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Most animal species are infected with multiple parasite species; however, the role of interspecific parasite interactions in influencing parasite dynamics and shaping parasite communities has been unclear. Although laboratory studies have found evidence of cross-immunity, immunosuppression and competition, analyses of hosts in the field have generally(More)
Male contests for access to receptive females are thought to have selected for the larger male body size and conspicuous weaponry frequently observed in mammalian species. However, when females copulate with multiple males within an oestrus, male reproductive success is a function of both pre- and postcopulatory strategies. The relative importance of these(More)
Adaptive decisions concerning the scheduling of reproduction in an animal's lifetime, including age at maturity and clutch or litter size, should depend on an animal's body condition or state. In this state-dependent case, we are concerned with the optimization of sequences of actions and so dynamic optimization techniques are appropriate. Here we show how(More)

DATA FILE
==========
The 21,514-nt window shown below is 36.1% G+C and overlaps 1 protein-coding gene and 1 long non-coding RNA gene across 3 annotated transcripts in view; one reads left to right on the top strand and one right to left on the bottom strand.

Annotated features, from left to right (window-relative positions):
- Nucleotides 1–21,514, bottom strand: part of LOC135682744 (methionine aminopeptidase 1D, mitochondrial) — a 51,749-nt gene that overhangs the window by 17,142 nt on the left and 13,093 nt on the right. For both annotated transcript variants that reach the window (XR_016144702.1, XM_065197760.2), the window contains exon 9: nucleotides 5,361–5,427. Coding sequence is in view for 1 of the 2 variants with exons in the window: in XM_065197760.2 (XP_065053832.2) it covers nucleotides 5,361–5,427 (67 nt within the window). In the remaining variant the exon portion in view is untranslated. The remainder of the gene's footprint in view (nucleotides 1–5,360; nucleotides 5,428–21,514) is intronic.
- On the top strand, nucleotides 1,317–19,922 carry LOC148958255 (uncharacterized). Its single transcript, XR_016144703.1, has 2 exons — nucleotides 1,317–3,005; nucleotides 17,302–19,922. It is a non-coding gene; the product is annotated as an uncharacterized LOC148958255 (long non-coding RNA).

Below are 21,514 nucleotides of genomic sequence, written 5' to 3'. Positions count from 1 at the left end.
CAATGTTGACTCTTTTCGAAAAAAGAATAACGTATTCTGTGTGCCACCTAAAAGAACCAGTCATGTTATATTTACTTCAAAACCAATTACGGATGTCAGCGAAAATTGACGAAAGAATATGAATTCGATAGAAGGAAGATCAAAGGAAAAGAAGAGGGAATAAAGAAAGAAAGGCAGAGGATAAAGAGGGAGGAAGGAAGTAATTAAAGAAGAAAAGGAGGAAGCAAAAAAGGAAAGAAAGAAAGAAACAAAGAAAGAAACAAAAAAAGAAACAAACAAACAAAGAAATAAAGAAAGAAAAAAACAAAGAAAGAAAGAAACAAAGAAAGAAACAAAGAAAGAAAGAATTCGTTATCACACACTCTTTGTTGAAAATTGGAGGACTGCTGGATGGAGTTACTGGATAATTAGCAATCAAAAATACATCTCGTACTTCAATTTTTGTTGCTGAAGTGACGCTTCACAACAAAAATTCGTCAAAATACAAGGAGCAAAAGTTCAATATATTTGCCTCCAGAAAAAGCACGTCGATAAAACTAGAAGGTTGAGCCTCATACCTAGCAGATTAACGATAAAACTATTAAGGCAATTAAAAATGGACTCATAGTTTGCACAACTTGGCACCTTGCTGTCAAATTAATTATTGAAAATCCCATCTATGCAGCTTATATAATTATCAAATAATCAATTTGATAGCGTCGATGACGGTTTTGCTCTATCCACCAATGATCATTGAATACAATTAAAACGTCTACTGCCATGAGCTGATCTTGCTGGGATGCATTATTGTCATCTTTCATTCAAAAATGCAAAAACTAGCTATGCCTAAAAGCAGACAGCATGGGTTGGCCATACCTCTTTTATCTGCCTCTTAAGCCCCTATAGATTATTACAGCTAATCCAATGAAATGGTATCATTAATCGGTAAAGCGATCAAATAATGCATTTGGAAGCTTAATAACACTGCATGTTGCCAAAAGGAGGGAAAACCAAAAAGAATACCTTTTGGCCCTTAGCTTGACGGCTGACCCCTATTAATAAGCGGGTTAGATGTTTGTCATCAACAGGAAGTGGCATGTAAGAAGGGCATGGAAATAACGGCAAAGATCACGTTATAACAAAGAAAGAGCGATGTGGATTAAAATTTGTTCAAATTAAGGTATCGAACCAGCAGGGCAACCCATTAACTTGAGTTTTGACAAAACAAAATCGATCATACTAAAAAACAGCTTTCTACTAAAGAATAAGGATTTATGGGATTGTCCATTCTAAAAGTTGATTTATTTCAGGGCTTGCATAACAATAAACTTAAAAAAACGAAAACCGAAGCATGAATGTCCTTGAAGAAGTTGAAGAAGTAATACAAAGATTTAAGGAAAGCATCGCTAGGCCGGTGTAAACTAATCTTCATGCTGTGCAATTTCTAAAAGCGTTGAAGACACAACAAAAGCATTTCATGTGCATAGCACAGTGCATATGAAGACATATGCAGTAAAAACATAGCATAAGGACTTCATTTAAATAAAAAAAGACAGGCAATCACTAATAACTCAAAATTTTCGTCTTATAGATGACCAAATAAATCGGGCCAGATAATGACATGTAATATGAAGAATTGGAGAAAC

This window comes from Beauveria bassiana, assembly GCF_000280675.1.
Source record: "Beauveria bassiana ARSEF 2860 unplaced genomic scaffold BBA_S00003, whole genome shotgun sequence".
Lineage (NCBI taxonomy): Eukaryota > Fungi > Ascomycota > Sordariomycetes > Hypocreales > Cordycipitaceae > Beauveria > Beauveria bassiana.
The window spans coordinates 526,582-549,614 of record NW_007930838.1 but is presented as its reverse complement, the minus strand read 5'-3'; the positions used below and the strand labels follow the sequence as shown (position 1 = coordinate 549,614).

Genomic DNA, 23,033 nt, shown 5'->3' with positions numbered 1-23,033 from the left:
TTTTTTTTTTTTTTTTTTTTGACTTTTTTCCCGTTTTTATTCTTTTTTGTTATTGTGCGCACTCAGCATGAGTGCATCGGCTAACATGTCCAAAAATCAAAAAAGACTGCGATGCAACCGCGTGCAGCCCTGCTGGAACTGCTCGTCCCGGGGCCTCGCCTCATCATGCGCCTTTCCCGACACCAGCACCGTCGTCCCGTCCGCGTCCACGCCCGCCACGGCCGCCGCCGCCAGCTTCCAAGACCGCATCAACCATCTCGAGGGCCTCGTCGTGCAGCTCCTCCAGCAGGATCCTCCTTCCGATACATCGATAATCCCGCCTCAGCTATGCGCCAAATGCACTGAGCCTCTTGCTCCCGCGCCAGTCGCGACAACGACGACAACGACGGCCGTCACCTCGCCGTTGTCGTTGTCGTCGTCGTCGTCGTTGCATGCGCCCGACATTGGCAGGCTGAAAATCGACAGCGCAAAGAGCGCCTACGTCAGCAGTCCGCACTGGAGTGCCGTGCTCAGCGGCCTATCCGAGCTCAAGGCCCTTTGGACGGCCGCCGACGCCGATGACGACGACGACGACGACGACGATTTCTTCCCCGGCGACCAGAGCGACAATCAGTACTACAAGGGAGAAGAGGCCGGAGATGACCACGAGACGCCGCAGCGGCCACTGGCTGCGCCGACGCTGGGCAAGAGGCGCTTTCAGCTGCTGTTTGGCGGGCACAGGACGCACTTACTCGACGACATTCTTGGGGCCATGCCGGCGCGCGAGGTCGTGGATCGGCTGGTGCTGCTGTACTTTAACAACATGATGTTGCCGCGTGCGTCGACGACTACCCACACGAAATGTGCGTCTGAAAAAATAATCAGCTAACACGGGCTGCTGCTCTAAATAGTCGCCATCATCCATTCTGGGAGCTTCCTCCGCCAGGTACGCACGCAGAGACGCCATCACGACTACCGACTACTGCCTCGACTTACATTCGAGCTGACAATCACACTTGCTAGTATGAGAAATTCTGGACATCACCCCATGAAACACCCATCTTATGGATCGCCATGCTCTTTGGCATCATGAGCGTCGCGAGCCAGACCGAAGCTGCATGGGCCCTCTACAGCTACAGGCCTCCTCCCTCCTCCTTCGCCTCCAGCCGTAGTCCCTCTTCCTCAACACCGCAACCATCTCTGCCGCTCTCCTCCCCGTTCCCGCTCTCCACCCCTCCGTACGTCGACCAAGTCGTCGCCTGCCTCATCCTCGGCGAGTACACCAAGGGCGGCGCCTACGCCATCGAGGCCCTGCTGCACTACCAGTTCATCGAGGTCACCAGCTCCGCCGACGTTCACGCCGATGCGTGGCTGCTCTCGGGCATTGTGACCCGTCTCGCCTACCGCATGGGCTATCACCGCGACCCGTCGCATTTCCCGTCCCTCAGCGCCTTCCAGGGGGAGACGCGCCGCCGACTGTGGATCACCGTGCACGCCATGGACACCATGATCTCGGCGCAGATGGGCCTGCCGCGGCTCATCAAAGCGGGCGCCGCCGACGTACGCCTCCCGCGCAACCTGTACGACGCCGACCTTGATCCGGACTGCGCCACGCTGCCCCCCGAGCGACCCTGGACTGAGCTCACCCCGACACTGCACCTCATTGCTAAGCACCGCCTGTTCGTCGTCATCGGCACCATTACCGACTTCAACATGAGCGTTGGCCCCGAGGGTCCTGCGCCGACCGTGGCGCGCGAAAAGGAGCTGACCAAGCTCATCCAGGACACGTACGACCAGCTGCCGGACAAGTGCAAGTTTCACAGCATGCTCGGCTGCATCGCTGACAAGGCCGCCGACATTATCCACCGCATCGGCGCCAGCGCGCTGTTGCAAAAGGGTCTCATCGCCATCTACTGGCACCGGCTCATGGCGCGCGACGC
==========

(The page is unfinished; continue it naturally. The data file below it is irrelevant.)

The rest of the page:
Female promiscuity is thought to have resulted in the evolution of male behaviours that confer advantages in the sperm competition that ensues. In mammalian species, males can gain a post-copulatory advantage in this sperm 'raffle' by inseminating females at the optimal time relative to ovulation, leading to the prediction that males should preferentially(More)
1. Testosterone (T) is a key mediator in the expression of numerous morphological and behavioural traits in mammals, but the factors underlying individual variation in circulating T levels are poorly understood. 2. The intimate structural integration of sperm and T production within the testes, alongside the dependency of sperm production on high levels of(More)
Despite considerable theoretical interest no direct examples of density-dependent natural selection acting on simple polymorphic variation have been documented in a natural population. Here we show that the magnitude of selective differences in survival between phenotypes in two conspicuous polymorphisms of coat colour and horn type in Soay sheep Ovis aries(More)
In the naturally regulated population of Soay sheep (Ovis aries L.) on Hirta (St Kilda), 12% of males and 24% of females have scurred horns. This trait reduces the competitive ability of males in the mating season but is associated with higher overwinter survival rates in both sexes (Moorcroft et al. 1996). In this paper, we show that scurred females also(More)
In most animal species, males are predicted to compete for reproductive opportunities, while females are expected to choose between potential mates. However, when males' rate of reproduction is constrained, or females vary widely in 'quality', male mate choice is also predicted to occur. Such conditions exist in the promiscuous mating system of feral Soay(More)